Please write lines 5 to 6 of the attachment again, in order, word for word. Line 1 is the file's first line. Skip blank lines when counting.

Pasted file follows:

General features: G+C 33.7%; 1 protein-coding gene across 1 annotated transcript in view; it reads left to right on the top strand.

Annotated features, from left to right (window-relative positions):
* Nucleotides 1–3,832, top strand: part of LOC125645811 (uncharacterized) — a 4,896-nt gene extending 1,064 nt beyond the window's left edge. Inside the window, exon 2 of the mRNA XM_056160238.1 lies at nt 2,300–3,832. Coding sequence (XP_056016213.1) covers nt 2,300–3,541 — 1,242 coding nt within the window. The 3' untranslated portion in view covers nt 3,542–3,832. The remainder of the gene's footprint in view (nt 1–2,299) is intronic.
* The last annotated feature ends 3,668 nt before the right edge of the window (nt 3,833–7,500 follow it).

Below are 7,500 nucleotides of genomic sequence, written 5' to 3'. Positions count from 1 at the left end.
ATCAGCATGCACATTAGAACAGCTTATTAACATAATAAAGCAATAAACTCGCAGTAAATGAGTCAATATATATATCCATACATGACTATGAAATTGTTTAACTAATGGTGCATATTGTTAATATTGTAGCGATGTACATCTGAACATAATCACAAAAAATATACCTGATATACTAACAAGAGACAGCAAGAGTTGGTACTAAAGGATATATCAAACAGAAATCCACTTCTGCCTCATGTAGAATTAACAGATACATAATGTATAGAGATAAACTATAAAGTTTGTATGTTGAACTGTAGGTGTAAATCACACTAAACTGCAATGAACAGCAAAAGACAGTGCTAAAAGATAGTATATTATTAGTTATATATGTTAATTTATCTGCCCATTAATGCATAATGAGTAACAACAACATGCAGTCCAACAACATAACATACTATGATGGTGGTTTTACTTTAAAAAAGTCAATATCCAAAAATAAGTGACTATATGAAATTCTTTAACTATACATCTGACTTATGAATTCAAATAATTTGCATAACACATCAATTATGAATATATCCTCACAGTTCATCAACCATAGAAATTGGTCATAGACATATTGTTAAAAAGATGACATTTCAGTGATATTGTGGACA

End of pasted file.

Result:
Below are 7,500 nucleotides of genomic sequence, written 5' to 3'. Positions count from 1 at the left end.
ATCAGCATGCACATTAGAACAGCTTATTAACATAATAAAGCAATAAACTCGCAGTAAATGAGTCAATATATATATCCATACATGACTATGAAATTGTTTAACTAATGGTGCATATTGTTAATATTGTAGCGATGTACATCTGAACATAATCACAAAAAATATACCTGATATACTAACAAGAGACAGCAAGAGTTGGTACTAAAGGATATATCAAACAGAAATCCACTTCTGCCTCATGTAGAATTAACAGATACATAATGTATAGAGATAAACTATAAAGTTTGTATGTTGAACTGTAGGTGTAAATCACACTAAACTGCAATGAACAGCAAAAGACAGTGCTAAAAGATAGTATATTATTAGTTATATATGTTAATTTATCTGCCCATTAATGCATAATGAGTAACAACAACATGCAGTCCAACAACATAACATACTATGATGGTGGTTTTACTTTAAAAAAGTCAATATCCAAAAATAAGTGACTATATGAAATTCTTTAACTATACATCTGACTTATGAATTCAAATAATTTGCATAACACATCAATTATGAATATATCCTCACAGTTCATCAACCATAGAAATTGGTCATAGACATATTGTTAAAAAGATGACATTTCAGTGATATTGTGGACA